Columnist George Will argued that President Obama’s remarks at the National Prayer Breakfast indicate the president “seems much more squeamish about saying that this [Islamic terror] is a manifestation of Islam than he is about saying there have been deplorable manifestations of Christianity” on Thursday’s “Hugh Hewitt Show.”
“His default position is that we did it, too. His point, and this goes to one of the reasons why he doesn’t want to speak the words ‘Islamic extremism,’ that he wants to say that there’s, we’re all sort of, somehow morally equivalent. And therefore, judge not lest ye be judged to be judgmental. Beyond that, I don’t know. I mean, this is, this is, it’s almost at this point, if he weren’t the President, and if it weren’t, there weren’t real stakes in the real world, this would be laughable” he stated.
Later in the interview, Will continued, “I think this is–in some circles considered a kind of sophistication, to be above judgment. That is to say all these things that happened long ago mean that we today, should not, as he puts it, get on our high horse, and object to people burning other people alive. When you put it that way, I think you see the grotesque nature of this.” And “he said we should not use the phrase ‘radical Islam,’ because this suggests that this excess arises from Islam itself. Then in the process, he says ‘but look what has arisen from Christianity, the Crusades, slavery, etc.’ So he seems to be not just suggesting a moral equivalence, but he seems much more squeamish about saying that this is a manifestation of Islam than he is about saying there have been deplorable manifestations of Christianity.”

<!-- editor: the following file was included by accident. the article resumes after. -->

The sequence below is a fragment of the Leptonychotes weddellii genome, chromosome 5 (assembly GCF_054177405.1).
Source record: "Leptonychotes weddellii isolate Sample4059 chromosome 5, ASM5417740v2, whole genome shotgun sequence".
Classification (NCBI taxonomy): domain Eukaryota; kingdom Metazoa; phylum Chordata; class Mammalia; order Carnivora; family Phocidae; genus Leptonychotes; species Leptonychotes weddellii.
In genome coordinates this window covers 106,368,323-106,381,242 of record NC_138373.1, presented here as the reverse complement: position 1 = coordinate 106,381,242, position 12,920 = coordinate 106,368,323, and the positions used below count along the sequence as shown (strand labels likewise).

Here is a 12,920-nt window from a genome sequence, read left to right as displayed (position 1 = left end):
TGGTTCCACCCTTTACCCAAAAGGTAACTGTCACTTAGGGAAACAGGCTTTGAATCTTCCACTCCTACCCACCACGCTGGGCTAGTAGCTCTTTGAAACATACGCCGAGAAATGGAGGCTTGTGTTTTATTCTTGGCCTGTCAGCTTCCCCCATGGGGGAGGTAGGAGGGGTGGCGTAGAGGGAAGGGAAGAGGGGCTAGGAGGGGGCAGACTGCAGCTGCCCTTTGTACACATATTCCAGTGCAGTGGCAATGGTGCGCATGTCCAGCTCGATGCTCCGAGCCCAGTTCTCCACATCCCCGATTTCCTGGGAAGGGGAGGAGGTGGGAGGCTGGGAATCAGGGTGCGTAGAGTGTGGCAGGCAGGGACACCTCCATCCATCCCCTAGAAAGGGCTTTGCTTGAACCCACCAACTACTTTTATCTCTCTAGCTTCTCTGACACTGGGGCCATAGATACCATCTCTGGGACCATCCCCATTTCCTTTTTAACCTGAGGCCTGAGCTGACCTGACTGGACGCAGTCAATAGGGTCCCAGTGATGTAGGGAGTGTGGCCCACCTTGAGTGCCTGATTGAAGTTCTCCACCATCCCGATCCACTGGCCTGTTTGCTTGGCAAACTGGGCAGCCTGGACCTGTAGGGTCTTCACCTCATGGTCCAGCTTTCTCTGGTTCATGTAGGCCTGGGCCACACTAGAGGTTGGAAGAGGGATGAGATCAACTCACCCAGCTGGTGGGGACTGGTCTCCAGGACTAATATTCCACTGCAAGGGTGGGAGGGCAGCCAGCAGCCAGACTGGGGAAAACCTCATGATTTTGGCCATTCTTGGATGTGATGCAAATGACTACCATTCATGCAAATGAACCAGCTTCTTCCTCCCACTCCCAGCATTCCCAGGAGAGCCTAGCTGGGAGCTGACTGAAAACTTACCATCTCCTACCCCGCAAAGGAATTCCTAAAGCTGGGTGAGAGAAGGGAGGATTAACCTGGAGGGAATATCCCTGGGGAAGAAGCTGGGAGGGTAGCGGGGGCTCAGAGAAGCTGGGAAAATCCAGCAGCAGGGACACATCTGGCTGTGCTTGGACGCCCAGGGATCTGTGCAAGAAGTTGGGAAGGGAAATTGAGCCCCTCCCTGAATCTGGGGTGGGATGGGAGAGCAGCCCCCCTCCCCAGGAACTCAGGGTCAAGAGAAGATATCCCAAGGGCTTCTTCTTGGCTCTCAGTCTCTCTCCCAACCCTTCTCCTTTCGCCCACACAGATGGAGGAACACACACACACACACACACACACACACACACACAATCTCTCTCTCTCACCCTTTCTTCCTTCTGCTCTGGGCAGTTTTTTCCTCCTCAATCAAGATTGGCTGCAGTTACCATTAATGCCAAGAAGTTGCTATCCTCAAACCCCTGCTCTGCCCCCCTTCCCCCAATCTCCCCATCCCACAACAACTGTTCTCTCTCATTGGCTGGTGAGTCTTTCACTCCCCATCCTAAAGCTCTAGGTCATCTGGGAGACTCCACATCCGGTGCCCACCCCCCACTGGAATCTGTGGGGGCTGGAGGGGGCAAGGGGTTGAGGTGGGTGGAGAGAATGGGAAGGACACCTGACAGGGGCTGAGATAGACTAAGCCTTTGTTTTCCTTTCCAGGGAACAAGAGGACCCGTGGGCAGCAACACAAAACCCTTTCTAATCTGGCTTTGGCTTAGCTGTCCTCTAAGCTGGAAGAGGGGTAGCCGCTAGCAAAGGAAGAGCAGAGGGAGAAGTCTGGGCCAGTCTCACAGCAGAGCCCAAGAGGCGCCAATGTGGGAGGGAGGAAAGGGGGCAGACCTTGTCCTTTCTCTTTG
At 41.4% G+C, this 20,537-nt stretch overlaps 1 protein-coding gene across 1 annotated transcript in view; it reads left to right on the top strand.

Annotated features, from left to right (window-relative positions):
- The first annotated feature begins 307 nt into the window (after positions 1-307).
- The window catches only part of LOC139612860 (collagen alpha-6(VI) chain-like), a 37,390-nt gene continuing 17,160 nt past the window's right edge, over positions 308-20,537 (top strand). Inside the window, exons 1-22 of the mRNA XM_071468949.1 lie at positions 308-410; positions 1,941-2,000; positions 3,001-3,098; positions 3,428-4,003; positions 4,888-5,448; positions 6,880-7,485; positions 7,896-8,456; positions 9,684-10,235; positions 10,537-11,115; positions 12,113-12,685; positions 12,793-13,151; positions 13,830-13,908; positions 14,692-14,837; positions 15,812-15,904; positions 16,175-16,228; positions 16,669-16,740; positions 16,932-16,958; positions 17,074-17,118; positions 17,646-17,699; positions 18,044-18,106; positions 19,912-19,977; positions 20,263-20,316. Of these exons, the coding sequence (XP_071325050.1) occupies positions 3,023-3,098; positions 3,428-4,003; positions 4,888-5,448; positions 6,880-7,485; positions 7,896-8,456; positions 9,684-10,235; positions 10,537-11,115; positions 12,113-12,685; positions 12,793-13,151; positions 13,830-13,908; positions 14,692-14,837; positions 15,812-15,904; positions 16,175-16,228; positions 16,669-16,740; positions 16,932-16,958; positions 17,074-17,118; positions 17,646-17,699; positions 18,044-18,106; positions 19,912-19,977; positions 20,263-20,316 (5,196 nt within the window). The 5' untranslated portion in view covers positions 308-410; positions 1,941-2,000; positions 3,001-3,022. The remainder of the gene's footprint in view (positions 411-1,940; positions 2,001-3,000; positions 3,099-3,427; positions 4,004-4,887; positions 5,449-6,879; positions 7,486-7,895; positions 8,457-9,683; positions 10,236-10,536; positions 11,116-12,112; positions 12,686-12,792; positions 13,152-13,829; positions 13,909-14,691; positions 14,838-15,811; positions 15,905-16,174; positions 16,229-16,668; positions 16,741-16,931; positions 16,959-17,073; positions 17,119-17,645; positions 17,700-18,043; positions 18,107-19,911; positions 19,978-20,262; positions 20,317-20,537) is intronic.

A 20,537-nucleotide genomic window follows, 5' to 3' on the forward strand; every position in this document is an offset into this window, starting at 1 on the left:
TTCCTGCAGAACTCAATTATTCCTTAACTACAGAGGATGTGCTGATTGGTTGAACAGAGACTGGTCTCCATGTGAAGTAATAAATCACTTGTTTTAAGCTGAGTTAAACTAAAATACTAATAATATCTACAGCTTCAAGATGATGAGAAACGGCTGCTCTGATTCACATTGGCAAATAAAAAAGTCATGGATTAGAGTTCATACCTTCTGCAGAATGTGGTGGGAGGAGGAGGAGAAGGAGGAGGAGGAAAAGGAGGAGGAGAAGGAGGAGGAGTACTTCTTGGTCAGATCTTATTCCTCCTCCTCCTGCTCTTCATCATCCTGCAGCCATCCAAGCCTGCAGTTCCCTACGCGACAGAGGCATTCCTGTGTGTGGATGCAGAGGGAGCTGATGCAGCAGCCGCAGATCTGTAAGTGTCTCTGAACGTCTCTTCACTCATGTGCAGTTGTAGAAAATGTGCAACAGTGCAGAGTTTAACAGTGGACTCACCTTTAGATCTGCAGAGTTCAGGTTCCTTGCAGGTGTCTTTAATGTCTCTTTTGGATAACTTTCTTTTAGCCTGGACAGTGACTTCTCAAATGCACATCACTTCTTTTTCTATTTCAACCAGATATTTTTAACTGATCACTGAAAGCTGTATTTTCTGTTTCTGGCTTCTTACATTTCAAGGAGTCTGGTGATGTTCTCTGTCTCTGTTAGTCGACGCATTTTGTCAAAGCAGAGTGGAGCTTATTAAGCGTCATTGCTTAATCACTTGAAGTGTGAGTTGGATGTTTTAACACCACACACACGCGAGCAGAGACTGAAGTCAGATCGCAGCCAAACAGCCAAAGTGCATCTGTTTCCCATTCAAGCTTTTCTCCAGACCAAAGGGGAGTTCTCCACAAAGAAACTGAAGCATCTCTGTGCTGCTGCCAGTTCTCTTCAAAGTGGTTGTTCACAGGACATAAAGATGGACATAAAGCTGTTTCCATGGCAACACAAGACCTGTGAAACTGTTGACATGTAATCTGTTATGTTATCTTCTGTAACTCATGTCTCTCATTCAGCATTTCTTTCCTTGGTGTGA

He concluded, “I think this is a pose. I think it’s a stance. I think it’s almost a kind of manner that is considered required if you’re going to be a proper cosmopolitan, that you have no preference for your own past, your own nation, your own traditions…it’s nihilism at the end of the day. Of course, it’s untenable.”
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